# least significant digit

The least significant digit of a number $n$ written in a given positional base $b$ is the digit in the least significant place value, and has to be in the range $$. In the case of an integer, the least significant digit is the 1’s place value, usually written to the right of the $b$’s place value. In the case of a transcendental number^{}, there is no actual least significant digit, but for computational purposes the rational approximation would have a least significant digit.

In an array of digits $k$ long meant for mathematical manipulation, it might be convenient to index the least significant digit with index 1 or 0, and the more significant digits with larger integers. (This enables the calculation of the value of a given digit as ${d}_{i}{b}^{i}$ rather than ${d}_{i}{b}^{k-i}$.) For an array of digits meant for text string manipulation, however, the least significant digit might be placed at position $k$ (for example, by Mathematica’s IntegerDigits function).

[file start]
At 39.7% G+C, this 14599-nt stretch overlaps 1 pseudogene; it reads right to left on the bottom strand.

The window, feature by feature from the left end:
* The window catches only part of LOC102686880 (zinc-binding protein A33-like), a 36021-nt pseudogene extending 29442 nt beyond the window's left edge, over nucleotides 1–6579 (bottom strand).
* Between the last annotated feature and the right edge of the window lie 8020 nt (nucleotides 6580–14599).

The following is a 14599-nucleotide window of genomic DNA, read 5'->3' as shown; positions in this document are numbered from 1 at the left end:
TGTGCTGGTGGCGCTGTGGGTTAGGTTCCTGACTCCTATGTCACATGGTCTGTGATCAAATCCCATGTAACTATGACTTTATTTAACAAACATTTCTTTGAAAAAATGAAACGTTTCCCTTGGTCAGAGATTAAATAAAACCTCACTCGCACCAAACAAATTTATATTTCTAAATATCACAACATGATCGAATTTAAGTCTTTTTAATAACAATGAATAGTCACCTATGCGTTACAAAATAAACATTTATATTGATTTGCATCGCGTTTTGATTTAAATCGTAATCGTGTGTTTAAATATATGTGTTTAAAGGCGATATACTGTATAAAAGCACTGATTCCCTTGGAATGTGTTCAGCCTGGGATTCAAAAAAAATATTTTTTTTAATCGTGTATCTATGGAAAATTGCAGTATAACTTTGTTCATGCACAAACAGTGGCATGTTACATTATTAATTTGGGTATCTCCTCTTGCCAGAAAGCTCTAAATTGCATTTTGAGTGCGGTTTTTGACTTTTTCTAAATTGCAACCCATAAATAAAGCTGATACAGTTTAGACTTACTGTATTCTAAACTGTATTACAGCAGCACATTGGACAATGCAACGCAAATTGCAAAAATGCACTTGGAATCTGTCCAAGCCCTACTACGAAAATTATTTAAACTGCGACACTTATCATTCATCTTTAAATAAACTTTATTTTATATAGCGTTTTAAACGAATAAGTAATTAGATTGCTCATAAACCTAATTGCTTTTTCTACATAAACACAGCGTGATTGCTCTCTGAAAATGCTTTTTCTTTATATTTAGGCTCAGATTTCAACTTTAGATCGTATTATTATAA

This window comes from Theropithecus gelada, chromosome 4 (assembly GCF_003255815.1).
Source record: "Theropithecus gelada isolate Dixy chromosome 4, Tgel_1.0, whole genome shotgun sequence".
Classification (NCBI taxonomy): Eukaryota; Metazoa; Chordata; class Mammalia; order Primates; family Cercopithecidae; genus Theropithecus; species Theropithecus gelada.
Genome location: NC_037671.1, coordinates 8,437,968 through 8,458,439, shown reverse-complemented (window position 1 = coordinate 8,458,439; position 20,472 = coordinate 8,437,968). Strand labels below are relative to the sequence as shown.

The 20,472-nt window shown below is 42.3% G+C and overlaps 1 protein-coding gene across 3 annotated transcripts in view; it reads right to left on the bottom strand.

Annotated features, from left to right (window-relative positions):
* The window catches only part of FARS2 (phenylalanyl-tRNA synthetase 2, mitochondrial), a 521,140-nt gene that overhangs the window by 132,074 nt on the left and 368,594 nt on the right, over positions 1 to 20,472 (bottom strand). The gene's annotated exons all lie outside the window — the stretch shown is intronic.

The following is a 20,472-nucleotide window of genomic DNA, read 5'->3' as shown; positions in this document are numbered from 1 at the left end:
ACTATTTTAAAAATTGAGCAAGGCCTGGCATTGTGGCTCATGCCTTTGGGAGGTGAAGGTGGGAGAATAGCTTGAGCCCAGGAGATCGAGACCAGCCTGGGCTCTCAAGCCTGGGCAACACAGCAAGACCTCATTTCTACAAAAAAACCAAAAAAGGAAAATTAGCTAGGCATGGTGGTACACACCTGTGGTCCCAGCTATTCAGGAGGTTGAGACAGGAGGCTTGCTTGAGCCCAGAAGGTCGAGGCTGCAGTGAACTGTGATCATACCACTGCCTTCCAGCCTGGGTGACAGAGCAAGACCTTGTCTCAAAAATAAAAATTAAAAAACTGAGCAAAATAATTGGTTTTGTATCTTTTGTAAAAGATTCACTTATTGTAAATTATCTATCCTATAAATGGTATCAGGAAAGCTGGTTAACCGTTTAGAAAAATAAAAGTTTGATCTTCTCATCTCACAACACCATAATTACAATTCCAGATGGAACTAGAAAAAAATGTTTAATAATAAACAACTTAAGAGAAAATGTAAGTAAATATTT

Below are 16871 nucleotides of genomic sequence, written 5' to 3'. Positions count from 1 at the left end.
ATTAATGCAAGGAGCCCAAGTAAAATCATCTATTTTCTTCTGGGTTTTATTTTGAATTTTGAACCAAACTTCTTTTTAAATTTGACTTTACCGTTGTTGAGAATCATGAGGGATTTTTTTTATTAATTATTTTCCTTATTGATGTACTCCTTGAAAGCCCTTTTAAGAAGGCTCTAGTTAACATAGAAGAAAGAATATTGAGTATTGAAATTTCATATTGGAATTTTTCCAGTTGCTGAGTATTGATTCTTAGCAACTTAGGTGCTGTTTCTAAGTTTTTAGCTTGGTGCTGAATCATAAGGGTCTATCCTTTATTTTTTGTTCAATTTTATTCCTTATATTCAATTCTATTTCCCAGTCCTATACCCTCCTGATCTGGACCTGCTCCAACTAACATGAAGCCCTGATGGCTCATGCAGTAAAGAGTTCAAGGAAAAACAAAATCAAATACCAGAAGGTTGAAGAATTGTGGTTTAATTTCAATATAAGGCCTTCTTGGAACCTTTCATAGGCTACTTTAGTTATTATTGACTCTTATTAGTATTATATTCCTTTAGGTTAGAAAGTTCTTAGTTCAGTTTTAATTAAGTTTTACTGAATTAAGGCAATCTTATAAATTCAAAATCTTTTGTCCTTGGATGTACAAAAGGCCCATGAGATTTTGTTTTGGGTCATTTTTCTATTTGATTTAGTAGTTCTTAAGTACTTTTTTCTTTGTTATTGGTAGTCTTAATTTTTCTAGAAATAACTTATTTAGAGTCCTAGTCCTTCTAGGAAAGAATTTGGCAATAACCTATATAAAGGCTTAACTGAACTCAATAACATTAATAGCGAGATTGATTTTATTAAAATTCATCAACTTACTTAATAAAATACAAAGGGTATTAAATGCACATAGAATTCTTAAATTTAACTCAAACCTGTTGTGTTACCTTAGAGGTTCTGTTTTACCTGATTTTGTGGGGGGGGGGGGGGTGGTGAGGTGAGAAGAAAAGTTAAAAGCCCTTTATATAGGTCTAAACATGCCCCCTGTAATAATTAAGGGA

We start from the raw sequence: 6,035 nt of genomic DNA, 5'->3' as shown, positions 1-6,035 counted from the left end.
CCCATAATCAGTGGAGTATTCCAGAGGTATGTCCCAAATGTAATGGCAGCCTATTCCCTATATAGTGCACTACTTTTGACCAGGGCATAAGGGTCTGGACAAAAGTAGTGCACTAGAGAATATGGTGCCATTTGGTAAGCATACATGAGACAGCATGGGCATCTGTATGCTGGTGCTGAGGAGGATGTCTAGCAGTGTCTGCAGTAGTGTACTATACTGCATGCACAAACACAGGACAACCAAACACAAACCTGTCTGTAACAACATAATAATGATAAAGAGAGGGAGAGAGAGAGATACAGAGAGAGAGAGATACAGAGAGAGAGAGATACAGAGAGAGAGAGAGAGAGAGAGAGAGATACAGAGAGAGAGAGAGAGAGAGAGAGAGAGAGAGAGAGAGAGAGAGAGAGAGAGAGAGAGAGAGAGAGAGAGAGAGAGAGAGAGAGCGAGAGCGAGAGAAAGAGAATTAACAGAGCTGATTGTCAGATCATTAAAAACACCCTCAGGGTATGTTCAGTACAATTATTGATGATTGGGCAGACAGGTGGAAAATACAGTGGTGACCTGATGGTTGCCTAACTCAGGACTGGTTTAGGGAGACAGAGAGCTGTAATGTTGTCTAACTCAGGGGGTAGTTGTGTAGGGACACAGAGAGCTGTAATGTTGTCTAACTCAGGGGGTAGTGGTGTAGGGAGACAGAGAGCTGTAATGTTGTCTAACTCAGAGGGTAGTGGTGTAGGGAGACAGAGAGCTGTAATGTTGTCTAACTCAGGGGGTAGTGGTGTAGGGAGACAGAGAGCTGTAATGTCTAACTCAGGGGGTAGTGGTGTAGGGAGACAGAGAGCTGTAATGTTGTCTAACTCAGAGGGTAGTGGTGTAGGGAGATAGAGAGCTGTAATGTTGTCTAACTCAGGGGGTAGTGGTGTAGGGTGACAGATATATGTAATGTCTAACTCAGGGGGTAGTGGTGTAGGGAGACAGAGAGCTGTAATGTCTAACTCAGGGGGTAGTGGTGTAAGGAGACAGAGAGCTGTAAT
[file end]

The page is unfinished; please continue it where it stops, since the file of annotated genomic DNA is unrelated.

In binary, the least significant digit is often called the least significant bit.

Title | least significant digit |
---|---|

Canonical name | LeastSignificantDigit |

Date of creation | 2013-03-22 16:21:06 |

Last modified on | 2013-03-22 16:21:06 |

Owner | PrimeFan (13766) |

Last modified by | PrimeFan (13766) |

Numerical id | 5 |

Author | PrimeFan (13766) |

Entry type | Definition |

Classification | msc 11A63 |

Defines | least significant bit |